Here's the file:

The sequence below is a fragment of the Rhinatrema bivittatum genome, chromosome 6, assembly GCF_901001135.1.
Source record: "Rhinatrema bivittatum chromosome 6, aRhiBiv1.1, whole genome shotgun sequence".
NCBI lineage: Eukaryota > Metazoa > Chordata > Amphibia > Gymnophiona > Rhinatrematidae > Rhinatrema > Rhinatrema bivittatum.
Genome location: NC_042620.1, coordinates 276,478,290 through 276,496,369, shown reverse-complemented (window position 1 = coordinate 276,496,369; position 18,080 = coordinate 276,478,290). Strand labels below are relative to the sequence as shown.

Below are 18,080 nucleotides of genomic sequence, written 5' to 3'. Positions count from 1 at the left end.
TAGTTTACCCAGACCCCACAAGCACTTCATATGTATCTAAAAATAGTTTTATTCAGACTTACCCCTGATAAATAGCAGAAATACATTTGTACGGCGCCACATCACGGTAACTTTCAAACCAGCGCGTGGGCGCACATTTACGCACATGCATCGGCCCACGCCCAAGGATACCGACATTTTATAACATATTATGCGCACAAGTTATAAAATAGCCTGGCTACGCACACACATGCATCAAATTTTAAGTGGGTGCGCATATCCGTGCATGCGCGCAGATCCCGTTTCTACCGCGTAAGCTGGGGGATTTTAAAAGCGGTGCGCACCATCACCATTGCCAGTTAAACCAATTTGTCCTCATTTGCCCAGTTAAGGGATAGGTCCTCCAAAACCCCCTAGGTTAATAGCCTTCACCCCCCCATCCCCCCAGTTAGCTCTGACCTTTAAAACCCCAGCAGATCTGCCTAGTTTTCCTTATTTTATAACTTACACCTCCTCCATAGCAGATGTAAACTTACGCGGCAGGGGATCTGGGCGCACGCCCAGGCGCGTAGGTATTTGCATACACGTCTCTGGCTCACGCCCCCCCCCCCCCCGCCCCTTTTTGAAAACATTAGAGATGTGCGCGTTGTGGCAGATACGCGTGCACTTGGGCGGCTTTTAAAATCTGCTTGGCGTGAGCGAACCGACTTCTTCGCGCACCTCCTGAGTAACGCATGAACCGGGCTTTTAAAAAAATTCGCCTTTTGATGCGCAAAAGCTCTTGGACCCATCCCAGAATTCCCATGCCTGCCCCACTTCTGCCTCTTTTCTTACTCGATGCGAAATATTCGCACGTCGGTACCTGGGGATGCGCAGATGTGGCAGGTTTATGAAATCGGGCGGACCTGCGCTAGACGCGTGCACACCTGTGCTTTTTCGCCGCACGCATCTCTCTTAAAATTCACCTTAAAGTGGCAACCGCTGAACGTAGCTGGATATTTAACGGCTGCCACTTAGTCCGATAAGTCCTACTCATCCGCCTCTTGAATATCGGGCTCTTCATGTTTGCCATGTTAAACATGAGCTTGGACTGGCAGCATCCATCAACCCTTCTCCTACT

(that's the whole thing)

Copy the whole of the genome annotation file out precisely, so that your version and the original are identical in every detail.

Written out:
The sequence below is a fragment of the Rhinatrema bivittatum genome, chromosome 6, assembly GCF_901001135.1.
Source record: "Rhinatrema bivittatum chromosome 6, aRhiBiv1.1, whole genome shotgun sequence".
NCBI lineage: Eukaryota > Metazoa > Chordata > Amphibia > Gymnophiona > Rhinatrematidae > Rhinatrema > Rhinatrema bivittatum.
Genome location: NC_042620.1, coordinates 276,478,290 through 276,496,369, shown reverse-complemented (window position 1 = coordinate 276,496,369; position 18,080 = coordinate 276,478,290). Strand labels below are relative to the sequence as shown.

Below are 18,080 nucleotides of genomic sequence, written 5' to 3'. Positions count from 1 at the left end.
TAGTTTACCCAGACCCCACAAGCACTTCATATGTATCTAAAAATAGTTTTATTCAGACTTACCCCTGATAAATAGCAGAAATACATTTGTACGGCGCCACATCACGGTAACTTTCAAACCAGCGCGTGGGCGCACATTTACGCACATGCATCGGCCCACGCCCAAGGATACCGACATTTTATAACATATTATGCGCACAAGTTATAAAATAGCCTGGCTACGCACACACATGCATCAAATTTTAAGTGGGTGCGCATATCCGTGCATGCGCGCAGATCCCGTTTCTACCGCGTAAGCTGGGGGATTTTAAAAGCGGTGCGCACCATCACCATTGCCAGTTAAACCAATTTGTCCTCATTTGCCCAGTTAAGGGATAGGTCCTCCAAAACCCCCTAGGTTAATAGCCTTCACCCCCCCATCCCCCCAGTTAGCTCTGACCTTTAAAACCCCAGCAGATCTGCCTAGTTTTCCTTATTTTATAACTTACACCTCCTCCATAGCAGATGTAAACTTACGCGGCAGGGGATCTGGGCGCACGCCCAGGCGCGTAGGTATTTGCATACACGTCTCTGGCTCACGCCCCCCCCCCCCCCGCCCCTTTTTGAAAACATTAGAGATGTGCGCGTTGTGGCAGATACGCGTGCACTTGGGCGGCTTTTAAAATCTGCTTGGCGTGAGCGAACCGACTTCTTCGCGCACCTCCTGAGTAACGCATGAACCGGGCTTTTAAAAAAATTCGCCTTTTGATGCGCAAAAGCTCTTGGACCCATCCCAGAATTCCCATGCCTGCCCCACTTCTGCCTCTTTTCTTACTCGATGCGAAATATTCGCACGTCGGTACCTGGGGATGCGCAGATGTGGCAGGTTTATGAAATCGGGCGGACCTGCGCTAGACGCGTGCACACCTGTGCTTTTTCGCCGCACGCATCTCTCTTAAAATTCACCTTAAAGTGGCAACCGCTGAACGTAGCTGGATATTTAACGGCTGCCACTTAGTCCGATAAGTCCTACTCATCCGCCTCTTGAATATCGGGCTCTTCATGTTTGCCATGTTAAACATGAGCTTGGACTGGCAGCATCCATCAACCCTTCTCCTACT